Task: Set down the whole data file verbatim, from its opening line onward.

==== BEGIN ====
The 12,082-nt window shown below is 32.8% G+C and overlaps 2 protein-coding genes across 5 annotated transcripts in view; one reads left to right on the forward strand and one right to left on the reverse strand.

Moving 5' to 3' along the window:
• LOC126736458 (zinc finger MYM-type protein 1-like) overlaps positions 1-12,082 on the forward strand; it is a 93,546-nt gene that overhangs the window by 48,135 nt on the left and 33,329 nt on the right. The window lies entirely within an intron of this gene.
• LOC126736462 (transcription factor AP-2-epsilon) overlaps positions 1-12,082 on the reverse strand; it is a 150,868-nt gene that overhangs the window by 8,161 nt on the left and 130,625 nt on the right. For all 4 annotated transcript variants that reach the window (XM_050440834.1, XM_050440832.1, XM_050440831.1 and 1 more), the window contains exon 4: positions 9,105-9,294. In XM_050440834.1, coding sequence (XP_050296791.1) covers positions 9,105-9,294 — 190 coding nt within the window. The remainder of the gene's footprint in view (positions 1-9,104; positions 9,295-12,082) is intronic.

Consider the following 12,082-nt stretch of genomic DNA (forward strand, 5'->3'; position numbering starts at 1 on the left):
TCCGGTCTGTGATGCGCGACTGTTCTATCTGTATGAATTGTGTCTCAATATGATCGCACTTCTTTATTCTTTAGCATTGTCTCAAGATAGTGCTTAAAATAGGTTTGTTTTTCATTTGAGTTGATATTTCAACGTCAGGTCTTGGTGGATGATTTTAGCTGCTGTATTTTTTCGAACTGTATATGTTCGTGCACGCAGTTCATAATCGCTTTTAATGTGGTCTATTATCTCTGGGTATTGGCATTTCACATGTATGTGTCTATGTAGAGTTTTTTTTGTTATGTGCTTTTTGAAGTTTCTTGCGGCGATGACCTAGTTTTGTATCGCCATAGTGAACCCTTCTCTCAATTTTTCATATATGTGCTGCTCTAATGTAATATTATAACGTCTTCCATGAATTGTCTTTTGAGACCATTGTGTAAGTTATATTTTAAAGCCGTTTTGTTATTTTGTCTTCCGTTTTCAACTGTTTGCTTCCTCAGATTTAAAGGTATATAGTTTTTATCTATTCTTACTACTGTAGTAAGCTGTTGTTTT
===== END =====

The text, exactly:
The 12,082-nt window shown below is 32.8% G+C and overlaps 2 protein-coding genes across 5 annotated transcripts in view; one reads left to right on the forward strand and one right to left on the reverse strand.

Moving 5' to 3' along the window:
• LOC126736458 (zinc finger MYM-type protein 1-like) overlaps positions 1-12,082 on the forward strand; it is a 93,546-nt gene that overhangs the window by 48,135 nt on the left and 33,329 nt on the right. The window lies entirely within an intron of this gene.
• LOC126736462 (transcription factor AP-2-epsilon) overlaps positions 1-12,082 on the reverse strand; it is a 150,868-nt gene that overhangs the window by 8,161 nt on the left and 130,625 nt on the right. For all 4 annotated transcript variants that reach the window (XM_050440834.1, XM_050440832.1, XM_050440831.1 and 1 more), the window contains exon 4: positions 9,105-9,294. In XM_050440834.1, coding sequence (XP_050296791.1) covers positions 9,105-9,294 — 190 coding nt within the window. The remainder of the gene's footprint in view (positions 1-9,104; positions 9,295-12,082) is intronic.

Consider the following 12,082-nt stretch of genomic DNA (forward strand, 5'->3'; position numbering starts at 1 on the left):
TCCGGTCTGTGATGCGCGACTGTTCTATCTGTATGAATTGTGTCTCAATATGATCGCACTTCTTTATTCTTTAGCATTGTCTCAAGATAGTGCTTAAAATAGGTTTGTTTTTCATTTGAGTTGATATTTCAACGTCAGGTCTTGGTGGATGATTTTAGCTGCTGTATTTTTTCGAACTGTATATGTTCGTGCACGCAGTTCATAATCGCTTTTAATGTGGTCTATTATCTCTGGGTATTGGCATTTCACATGTATGTGTCTATGTAGAGTTTTTTTTGTTATGTGCTTTTTGAAGTTTCTTGCGGCGATGACCTAGTTTTGTATCGCCATAGTGAACCCTTCTCTCAATTTTTCATATATGTGCTGCTCTAATGTAATATTATAACGTCTTCCATGAATTGTCTTTTGAGACCATTGTGTAAGTTATATTTTAAAGCCGTTTTGTTATTTTGTCTTCCGTTTTCAACTGTTTGCTTCCTCAGATTTAAAGGTATATAGTTTTTATCTATTCTTACTACTGTAGTAAGCTGTTGTTTT